WARNER ROBINS -- A B-17 expected to arrive next week isn’t the only significant addition coming to the Museum of Aviation’s collection.
While the B-17 will get a parade, the museum quietly took delivery Thursday of a Mine Resistant Ambush Protected vehicle, known by the military as an MRAP.
“It’s as big of a deal to me as receiving the B-17 next week,” said Mike Rowland, the museum’s curator, as he showed the vehicle.
MRAPs are a family of vehicles built to withstand blasts from bombs left along roads by insurgents in Iraq and Afghanistan. As bombs began to take a toll on troops early in the Iraq war, the Department of Defense invested heavily in MRAPs, which use a heavy duty V-shaped bottom to deflect a bomb’s force.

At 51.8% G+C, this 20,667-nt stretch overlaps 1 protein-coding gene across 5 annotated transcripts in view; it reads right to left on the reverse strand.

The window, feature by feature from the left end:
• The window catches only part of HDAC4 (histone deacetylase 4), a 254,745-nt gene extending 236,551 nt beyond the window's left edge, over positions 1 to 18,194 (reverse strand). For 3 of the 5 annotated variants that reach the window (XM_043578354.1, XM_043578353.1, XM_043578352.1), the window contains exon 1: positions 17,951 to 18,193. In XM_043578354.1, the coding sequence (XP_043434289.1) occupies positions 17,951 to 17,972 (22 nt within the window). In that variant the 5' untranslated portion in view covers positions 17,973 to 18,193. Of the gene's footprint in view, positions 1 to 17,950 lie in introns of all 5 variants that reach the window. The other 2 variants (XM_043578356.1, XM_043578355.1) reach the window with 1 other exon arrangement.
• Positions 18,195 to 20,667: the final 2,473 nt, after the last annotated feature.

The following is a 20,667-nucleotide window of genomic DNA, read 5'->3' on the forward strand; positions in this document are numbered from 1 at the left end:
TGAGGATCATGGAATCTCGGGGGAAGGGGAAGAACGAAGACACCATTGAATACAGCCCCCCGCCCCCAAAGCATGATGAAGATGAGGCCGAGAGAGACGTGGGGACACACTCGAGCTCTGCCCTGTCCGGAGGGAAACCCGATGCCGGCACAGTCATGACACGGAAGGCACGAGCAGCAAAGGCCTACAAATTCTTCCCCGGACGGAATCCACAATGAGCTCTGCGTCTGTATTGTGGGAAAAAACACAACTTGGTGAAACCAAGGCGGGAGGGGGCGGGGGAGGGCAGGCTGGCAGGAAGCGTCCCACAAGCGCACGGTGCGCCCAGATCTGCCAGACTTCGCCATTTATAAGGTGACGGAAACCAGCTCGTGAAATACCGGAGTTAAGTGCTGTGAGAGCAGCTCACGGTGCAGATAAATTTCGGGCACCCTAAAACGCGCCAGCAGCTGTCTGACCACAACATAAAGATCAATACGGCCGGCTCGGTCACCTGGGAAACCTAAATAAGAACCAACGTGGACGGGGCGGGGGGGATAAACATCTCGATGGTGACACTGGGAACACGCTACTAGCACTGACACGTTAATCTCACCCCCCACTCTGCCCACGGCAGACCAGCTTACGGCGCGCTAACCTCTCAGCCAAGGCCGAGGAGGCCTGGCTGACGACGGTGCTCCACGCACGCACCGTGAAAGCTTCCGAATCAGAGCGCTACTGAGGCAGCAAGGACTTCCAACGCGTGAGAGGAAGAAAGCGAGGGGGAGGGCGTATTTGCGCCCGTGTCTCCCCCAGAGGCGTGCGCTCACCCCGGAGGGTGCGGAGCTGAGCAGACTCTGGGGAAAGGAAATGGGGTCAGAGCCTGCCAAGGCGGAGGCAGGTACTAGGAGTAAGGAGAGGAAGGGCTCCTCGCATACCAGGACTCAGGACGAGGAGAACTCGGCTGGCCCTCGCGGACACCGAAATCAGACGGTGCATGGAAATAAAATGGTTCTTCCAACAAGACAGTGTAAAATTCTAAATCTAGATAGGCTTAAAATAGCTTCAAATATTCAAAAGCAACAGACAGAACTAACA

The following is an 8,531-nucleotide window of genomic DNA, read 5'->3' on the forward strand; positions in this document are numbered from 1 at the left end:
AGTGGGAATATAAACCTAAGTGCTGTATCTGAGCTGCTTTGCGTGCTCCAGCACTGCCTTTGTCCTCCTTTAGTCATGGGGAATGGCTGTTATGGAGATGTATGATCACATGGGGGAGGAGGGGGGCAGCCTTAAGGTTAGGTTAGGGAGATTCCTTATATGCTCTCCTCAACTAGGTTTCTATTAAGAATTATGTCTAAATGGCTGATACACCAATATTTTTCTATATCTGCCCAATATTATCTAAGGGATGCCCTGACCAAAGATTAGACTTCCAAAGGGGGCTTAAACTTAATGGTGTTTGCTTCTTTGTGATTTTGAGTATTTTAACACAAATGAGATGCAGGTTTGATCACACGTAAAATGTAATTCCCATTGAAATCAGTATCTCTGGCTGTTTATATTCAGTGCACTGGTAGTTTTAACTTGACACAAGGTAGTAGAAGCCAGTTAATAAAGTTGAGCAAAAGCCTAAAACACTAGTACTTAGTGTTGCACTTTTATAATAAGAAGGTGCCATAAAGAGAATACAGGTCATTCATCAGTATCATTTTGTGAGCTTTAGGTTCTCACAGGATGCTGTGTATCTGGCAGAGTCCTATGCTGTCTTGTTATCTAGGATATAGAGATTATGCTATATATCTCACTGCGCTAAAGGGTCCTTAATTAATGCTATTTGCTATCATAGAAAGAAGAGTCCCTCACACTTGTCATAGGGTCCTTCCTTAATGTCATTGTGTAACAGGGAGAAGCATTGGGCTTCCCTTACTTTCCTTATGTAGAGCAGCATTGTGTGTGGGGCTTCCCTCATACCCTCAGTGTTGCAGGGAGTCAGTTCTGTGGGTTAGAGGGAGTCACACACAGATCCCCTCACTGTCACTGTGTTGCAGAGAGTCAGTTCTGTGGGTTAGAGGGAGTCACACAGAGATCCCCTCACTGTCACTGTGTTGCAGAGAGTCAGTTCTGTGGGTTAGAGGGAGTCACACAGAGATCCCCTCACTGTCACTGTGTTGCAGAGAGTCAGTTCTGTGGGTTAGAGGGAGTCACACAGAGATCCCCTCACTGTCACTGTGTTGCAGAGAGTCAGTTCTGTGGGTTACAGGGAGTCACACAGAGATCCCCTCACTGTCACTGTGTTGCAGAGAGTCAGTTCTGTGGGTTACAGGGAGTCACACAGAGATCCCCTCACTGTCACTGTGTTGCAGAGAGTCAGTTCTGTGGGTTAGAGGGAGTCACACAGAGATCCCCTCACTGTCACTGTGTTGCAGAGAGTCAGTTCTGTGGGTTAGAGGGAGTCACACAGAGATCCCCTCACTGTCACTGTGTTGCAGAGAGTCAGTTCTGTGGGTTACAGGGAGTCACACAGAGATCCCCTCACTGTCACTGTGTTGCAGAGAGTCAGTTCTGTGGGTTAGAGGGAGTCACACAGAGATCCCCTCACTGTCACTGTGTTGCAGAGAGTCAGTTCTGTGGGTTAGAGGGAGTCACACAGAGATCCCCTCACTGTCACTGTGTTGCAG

The one the museum is getting was used in Afghanistan by the Air Force Office of Special Investigations. Those airmen went into villages gathering intelligence on enemy forces.
The museum’s MRAP took a bomb blast in January 2014 that caused heavy damage, yet none of the troops inside were injured.
“It did its job,” Rowland said. “Because of that, it’s a great addition to the Museum of Aviation collection.”
The vehicle was repaired and returned to service. It shows some rust and signs of wear, but Rowland said he plans to leave that as is, to show the vehicle just how it looked in the combat zone.
While the museum does a good job of telling the story of the Air Force’s past, Rowland said, he wants to do more to the tell the story of its present. The MRAP, he said, reflects what the Air Force does today outside its traditional aviation role.
For now it is in the restoration area at the back of the museum, but within a couple of weeks it will be put on display inside the Century of Flight Hangar. Eventually the plan is to add mannequins and set up a diorama around it.
To contact writer Wayne Crenshaw, call 256-9725.